I suppose the idea behind this new idea — that the problem isn’t just using the N-word as an insult, but uttering it in any context, including quoting someone else — is that the old approach was insufficiently antiracist. But it is a strange kind of antiracism that requires all of us to make believe that Black people cannot understand the simple distinction between an epithet and a citation of one. Missing that distinction, or pretending to, is at best coarse. And we are being instructed to carry on as if this coarse approach is a kind of sophistication.
Plus, the assumption that Black people are necessarily as insulted by the mention as by the use implies a considerable fragility on our part. An implication that I reject and resent. If all someone has to do to ruin your day is say a word — even in the process of decrying it — your claim on being a strong person becomes shaky. I made the same point last week in a somewhat different context, and I realize that some are affronted by my calling their fortitude into question, but I am mystified by how comfortable so many of us are in giving white people this power over us.
But then I may be missing the point. Maybe it’s that if a white person just mentioning the N-word is adjudged as lexical violence, subject to pitiless prosecution in the court of public opinion, then we have a kind of power ourselves. The tables seem turned. But there are other ways to exert power or effectuate Black uplift. Why include, alongside the power of exerting genuine achievement and brilliance — from Susan Collins being named as the president of the Federal Reserve Bank of Boston to the literary genius of Colson Whitehead — a pretense of not understanding the difference between using an epithet and mentioning it?
Because a pretense it is. We only exert this power by performing delicacy. I simply cannot believe that so many bright, confident people are meaningfully injured by hearing someone refer to a slur. Obviously, it’s never been OK to direct the N-word at someone to demean them, but Black observers just 20 years ago were often fine with someone not Black uttering the word in discourse; the response among their equivalents today would seem to be an add-on, a new look.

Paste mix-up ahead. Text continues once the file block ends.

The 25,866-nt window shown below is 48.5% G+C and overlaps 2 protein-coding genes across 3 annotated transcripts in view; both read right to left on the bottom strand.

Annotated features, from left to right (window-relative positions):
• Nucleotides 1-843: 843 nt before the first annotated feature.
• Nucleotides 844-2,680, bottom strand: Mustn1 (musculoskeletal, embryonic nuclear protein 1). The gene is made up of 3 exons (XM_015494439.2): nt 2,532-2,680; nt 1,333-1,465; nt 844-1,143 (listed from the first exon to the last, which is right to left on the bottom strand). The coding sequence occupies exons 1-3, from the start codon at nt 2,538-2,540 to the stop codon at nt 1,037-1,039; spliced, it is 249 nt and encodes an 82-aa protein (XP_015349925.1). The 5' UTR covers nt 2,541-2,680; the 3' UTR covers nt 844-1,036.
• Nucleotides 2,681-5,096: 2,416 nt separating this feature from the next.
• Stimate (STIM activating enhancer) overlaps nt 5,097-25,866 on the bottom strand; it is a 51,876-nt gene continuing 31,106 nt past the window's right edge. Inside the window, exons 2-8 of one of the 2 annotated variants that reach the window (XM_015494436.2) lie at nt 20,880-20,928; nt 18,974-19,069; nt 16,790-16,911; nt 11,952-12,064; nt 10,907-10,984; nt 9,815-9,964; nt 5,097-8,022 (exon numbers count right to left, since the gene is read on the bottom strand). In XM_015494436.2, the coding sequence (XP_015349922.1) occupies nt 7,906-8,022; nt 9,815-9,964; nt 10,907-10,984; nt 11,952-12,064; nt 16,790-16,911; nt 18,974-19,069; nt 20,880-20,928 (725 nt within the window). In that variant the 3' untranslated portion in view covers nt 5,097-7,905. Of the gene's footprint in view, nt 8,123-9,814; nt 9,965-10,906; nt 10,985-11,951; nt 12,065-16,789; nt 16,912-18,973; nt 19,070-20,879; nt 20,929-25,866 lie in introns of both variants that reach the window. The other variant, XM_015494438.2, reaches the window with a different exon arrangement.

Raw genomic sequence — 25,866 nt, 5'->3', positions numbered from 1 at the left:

If all this falling to pieces served some larger purpose, perhaps there would be room for classifying it as a useful new standard. If people thought, for example, that it would help make Congress pass a reparations bill or force the Supreme Court’s right-leaning majority to rethink the Voting Rights Act, then they’d be making some kind of sense.
But none of that will happen, and this real life is all we have. Hypersensitivity for its own sake is self-destructive. It exerts a drag on the momentum of engaging in actual political activism, and even in our imbibing the wonders of this existence that we are all granted a spell of.
Yet an opinion like this one often attracts the tart critique that it is, in essence, a blanket condonation for use of the N-word. But that critique itself ignores the use/mention distinction, daring someone to call it out. If I’m condoning anything, it is, specifically, the mention, within bounds of civility, of the N-word: in college classrooms, when reading material from different eras; in reporting, giving news accounts of people saying it; and in private discussions between Planned Parenthood staff members recounting what donors say to them in private.
I’m open to the idea that some people genuinely don’t quite see the difference between using and mentioning the N-word. But we have to have this debate and return some nuance to our collective view — not pretend the difference doesn’t exist. I look at this differently than India Arie, but I’ll note that she acknowledges that Rogan’s mentions of the N-word weren’t racist, just, in her view, “insensitive.”
To those who would object and say they just don’t want to hear the word, no matter what, the constructive response would be to point out that not so long ago, far fewer people felt that way about mention versus use of this word, and to await, engage and evaluate their response to that. Maybe one might even decide that their subsequent response is one we agree with. But acquaintance with the straightforward use/mention difference is, or should be, a badge of membership in a modern society. Anyone who’s willing to process Black people referring to one another with the N-word, as a term of endearment or a form of word empowerment (and many, including me, are, even if we don’t use it this way ourselves) understands that a spoken or written instance of the N-word can mean more than one thing. As such, they should be able to appreciate, if not embrace, that quoting a savory rap lyric or comedian’s routine that includes the word or just referring to the word to note its prior application are not the same thing as deploying it as an insult.
Our current nervous social contract on this word requires us to act as if there is no such difference. But all of us, Black, white and otherwise, can see past this. The sky won’t fall if we admit it. It’s time to stop putting people in the stocks for mentioning the N-word when they’ve done nothing history will judge as wrong.
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John McWhorter (@JohnHMcWhorter) is an associate professor of linguistics at Columbia University. He hosts the podcast “Lexicon Valley” and is the author, most recently, of “Woke Racism: How a New Religion Has Betrayed Black America.”